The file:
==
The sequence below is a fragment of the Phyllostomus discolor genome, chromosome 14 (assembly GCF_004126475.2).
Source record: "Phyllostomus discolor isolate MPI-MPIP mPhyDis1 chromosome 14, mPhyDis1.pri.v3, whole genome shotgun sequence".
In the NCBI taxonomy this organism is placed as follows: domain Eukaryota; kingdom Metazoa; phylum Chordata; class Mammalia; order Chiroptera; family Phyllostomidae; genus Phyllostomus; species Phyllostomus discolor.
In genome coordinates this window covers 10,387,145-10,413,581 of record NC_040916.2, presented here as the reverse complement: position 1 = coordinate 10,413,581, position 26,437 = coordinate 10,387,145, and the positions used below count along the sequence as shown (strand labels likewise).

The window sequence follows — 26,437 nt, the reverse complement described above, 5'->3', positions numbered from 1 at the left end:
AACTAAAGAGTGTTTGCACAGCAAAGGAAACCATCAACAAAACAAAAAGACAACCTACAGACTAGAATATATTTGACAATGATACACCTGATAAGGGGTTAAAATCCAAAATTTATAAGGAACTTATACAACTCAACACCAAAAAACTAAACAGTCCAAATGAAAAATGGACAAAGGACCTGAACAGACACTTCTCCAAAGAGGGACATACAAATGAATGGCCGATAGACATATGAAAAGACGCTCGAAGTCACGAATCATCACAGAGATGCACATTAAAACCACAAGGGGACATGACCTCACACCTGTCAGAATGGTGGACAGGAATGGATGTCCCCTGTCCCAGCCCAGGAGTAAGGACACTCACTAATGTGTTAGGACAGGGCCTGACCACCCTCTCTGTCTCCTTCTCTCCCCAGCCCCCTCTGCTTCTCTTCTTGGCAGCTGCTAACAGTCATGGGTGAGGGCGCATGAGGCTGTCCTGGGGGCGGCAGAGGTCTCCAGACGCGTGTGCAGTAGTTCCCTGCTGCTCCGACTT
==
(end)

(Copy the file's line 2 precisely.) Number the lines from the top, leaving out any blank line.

Source record: "Phyllostomus discolor isolate MPI-MPIP mPhyDis1 chromosome 14, mPhyDis1.pri.v3, whole genome shotgun sequence".